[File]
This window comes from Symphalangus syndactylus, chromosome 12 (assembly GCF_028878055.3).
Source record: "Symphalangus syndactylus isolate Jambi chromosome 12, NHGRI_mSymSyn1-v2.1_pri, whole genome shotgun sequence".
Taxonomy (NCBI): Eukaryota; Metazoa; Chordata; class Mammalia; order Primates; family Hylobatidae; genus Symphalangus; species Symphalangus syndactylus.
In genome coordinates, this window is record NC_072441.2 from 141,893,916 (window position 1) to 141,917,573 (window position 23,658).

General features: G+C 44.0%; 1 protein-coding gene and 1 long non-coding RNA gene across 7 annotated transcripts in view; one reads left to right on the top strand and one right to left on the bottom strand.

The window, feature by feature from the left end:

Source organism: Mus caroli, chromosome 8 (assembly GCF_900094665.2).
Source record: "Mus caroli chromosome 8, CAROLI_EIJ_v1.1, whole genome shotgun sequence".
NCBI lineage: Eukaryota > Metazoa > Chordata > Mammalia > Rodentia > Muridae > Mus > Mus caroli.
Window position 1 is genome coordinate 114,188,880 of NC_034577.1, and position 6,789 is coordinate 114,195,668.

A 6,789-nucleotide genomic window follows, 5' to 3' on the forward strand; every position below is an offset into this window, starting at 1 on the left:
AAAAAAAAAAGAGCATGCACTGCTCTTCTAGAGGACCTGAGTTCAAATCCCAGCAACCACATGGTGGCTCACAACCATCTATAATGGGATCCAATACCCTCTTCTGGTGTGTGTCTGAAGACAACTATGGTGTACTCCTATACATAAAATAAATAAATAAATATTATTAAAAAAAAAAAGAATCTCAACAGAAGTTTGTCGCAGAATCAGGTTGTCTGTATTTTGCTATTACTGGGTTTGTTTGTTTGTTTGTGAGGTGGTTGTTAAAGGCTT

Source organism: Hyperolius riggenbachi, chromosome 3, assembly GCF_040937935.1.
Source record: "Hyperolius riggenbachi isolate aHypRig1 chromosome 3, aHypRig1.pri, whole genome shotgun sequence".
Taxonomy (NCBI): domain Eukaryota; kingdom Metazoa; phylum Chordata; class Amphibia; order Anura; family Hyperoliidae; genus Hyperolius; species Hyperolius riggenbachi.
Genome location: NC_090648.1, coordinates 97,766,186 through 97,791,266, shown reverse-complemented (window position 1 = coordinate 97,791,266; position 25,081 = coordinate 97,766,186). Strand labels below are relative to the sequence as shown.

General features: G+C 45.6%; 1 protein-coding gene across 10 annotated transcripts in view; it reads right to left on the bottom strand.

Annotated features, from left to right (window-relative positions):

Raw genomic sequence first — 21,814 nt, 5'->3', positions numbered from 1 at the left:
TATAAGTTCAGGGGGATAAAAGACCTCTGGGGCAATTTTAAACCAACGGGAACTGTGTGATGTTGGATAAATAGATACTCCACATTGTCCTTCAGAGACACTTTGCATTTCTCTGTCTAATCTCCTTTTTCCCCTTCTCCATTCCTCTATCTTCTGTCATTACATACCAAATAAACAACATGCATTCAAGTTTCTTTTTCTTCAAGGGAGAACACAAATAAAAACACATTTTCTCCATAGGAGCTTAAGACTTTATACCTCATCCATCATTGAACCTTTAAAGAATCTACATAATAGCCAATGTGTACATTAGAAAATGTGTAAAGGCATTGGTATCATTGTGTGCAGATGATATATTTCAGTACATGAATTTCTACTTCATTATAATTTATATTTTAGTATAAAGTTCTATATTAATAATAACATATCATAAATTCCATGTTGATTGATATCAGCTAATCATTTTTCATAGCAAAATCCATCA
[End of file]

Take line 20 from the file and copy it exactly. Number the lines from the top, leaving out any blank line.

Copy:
TATAAGTTCAGGGGGATAAAAGACCTCTGGGGCAATTTTAAACCAACGGGAACTGTGTGATGTTGGATAAATAGATACTCCACATTGTCCTTCAGAGACACTTTGCATTTCTCTGTCTAATCTCCTTTTTCCCCTTCTCCATTCCTCTATCTTCTGTCATTACATACCAAATAAACAACATGCATTCAAGTTTCTTTTTCTTCAAGGGAGAACACAAATAAAAACACATTTTCTCCATAGGAGCTTAAGACTTTATACCTCATCCATCATTGAACCTTTAAAGAATCTACATAATAGCCAATGTGTACATTAGAAAATGTGTAAAGGCATTGGTATCATTGTGTGCAGATGATATATTTCAGTACATGAATTTCTACTTCATTATAATTTATATTTTAGTATAAAGTTCTATATTAATAATAACATATCATAAATTCCATGTTGATTGATATCAGCTAATCATTTTTCATAGCAAAATCCATCA